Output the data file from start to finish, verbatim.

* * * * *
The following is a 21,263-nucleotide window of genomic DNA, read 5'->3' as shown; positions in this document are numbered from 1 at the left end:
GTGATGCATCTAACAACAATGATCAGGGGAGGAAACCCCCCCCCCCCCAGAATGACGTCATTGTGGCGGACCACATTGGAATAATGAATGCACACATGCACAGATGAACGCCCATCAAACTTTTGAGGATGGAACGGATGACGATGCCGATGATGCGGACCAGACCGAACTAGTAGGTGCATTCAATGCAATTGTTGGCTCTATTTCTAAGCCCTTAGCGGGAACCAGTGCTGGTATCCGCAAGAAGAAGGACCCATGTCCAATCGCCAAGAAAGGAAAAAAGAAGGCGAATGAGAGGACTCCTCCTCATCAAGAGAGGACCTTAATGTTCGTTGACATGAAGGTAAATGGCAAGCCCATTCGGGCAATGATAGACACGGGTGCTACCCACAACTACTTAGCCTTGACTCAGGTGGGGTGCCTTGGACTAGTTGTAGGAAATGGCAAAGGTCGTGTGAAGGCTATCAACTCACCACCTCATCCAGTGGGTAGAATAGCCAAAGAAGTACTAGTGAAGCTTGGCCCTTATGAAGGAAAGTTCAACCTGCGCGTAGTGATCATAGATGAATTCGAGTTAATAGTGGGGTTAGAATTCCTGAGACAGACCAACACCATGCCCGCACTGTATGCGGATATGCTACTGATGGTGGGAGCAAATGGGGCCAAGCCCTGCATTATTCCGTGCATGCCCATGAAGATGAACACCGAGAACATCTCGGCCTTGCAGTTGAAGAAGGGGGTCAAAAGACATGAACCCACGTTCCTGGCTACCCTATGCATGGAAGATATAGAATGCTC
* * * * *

The following is a 21,263-nucleotide window of genomic DNA, read 5'->3' as shown; positions in this document are numbered from 1 at the left end:
GTGATGCATCTAACAACAATGATCAGGGGAGGAAACCCCCCCCCCCCCAGAATGACGTCATTGTGGCGGACCACATTGGAATAATGAATGCACACATGCACAGATGAACGCCCATCAAACTTTTGAGGATGGAACGGATGACGATGCCGATGATGCGGACCAGACCGAACTAGTAGGTGCATTCAATGCAATTGTTGGCTCTATTTCTAAGCCCTTAGCGGGAACCAGTGCTGGTATCCGCAAGAAGAAGGACCCATGTCCAATCGCCAAGAAAGGAAAAAAGAAGGCGAATGAGAGGACTCCTCCTCATCAAGAGAGGACCTTAATGTTCGTTGACATGAAGGTAAATGGCAAGCCCATTCGGGCAATGATAGACACGGGTGCTACCCACAACTACTTAGCCTTGACTCAGGTGGGGTGCCTTGGACTAGTTGTAGGAAATGGCAAAGGTCGTGTGAAGGCTATCAACTCACCACCTCATCCAGTGGGTAGAATAGCCAAAGAAGTACTAGTGAAGCTTGGCCCTTATGAAGGAAAGTTCAACCTGCGCGTAGTGATCATAGATGAATTCGAGTTAATAGTGGGGTTAGAATTCCTGAGACAGACCAACACCATGCCCGCACTGTATGCGGATATGCTACTGATGGTGGGAGCAAATGGGGCCAAGCCCTGCATTATTCCGTGCATGCCCATGAAGATGAACACCGAGAACATCTCGGCCTTGCAGTTGAAGAAGGGGGTCAAAAGACATGAACCCACGTTCCTGGCTACCCTATGCATGGAAGATATAGAATGCTC